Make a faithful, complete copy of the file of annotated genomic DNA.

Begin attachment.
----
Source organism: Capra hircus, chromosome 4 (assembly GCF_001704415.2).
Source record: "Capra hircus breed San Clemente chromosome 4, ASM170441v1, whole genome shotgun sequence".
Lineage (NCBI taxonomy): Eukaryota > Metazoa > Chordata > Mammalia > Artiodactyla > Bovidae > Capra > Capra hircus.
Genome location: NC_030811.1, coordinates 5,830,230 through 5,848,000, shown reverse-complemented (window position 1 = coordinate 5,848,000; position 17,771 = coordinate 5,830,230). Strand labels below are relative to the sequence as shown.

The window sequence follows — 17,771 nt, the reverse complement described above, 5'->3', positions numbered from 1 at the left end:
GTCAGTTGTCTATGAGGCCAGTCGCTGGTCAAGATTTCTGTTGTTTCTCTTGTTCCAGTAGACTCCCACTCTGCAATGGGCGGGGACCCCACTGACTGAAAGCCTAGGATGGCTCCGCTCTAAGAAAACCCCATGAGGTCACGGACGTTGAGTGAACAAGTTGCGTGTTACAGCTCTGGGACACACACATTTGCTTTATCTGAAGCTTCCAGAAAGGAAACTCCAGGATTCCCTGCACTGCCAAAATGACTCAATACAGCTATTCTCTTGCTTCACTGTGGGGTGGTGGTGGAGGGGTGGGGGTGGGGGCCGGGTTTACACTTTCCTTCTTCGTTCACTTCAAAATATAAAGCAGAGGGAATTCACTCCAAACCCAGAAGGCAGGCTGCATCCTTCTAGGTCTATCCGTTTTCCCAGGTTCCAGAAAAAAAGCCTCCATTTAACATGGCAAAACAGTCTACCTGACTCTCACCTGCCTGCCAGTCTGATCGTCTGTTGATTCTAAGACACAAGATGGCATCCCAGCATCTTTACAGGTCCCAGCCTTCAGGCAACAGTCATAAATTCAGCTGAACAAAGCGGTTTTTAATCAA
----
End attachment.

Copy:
Source organism: Capra hircus, chromosome 4 (assembly GCF_001704415.2).
Source record: "Capra hircus breed San Clemente chromosome 4, ASM170441v1, whole genome shotgun sequence".
Lineage (NCBI taxonomy): Eukaryota > Metazoa > Chordata > Mammalia > Artiodactyla > Bovidae > Capra > Capra hircus.
Genome location: NC_030811.1, coordinates 5,830,230 through 5,848,000, shown reverse-complemented (window position 1 = coordinate 5,848,000; position 17,771 = coordinate 5,830,230). Strand labels below are relative to the sequence as shown.

The window sequence follows — 17,771 nt, the reverse complement described above, 5'->3', positions numbered from 1 at the left end:
GTCAGTTGTCTATGAGGCCAGTCGCTGGTCAAGATTTCTGTTGTTTCTCTTGTTCCAGTAGACTCCCACTCTGCAATGGGCGGGGACCCCACTGACTGAAAGCCTAGGATGGCTCCGCTCTAAGAAAACCCCATGAGGTCACGGACGTTGAGTGAACAAGTTGCGTGTTACAGCTCTGGGACACACACATTTGCTTTATCTGAAGCTTCCAGAAAGGAAACTCCAGGATTCCCTGCACTGCCAAAATGACTCAATACAGCTATTCTCTTGCTTCACTGTGGGGTGGTGGTGGAGGGGTGGGGGTGGGGGCCGGGTTTACACTTTCCTTCTTCGTTCACTTCAAAATATAAAGCAGAGGGAATTCACTCCAAACCCAGAAGGCAGGCTGCATCCTTCTAGGTCTATCCGTTTTCCCAGGTTCCAGAAAAAAAGCCTCCATTTAACATGGCAAAACAGTCTACCTGACTCTCACCTGCCTGCCAGTCTGATCGTCTGTTGATTCTAAGACACAAGATGGCATCCCAGCATCTTTACAGGTCCCAGCCTTCAGGCAACAGTCATAAATTCAGCTGAACAAAGCGGTTTTTAATCAA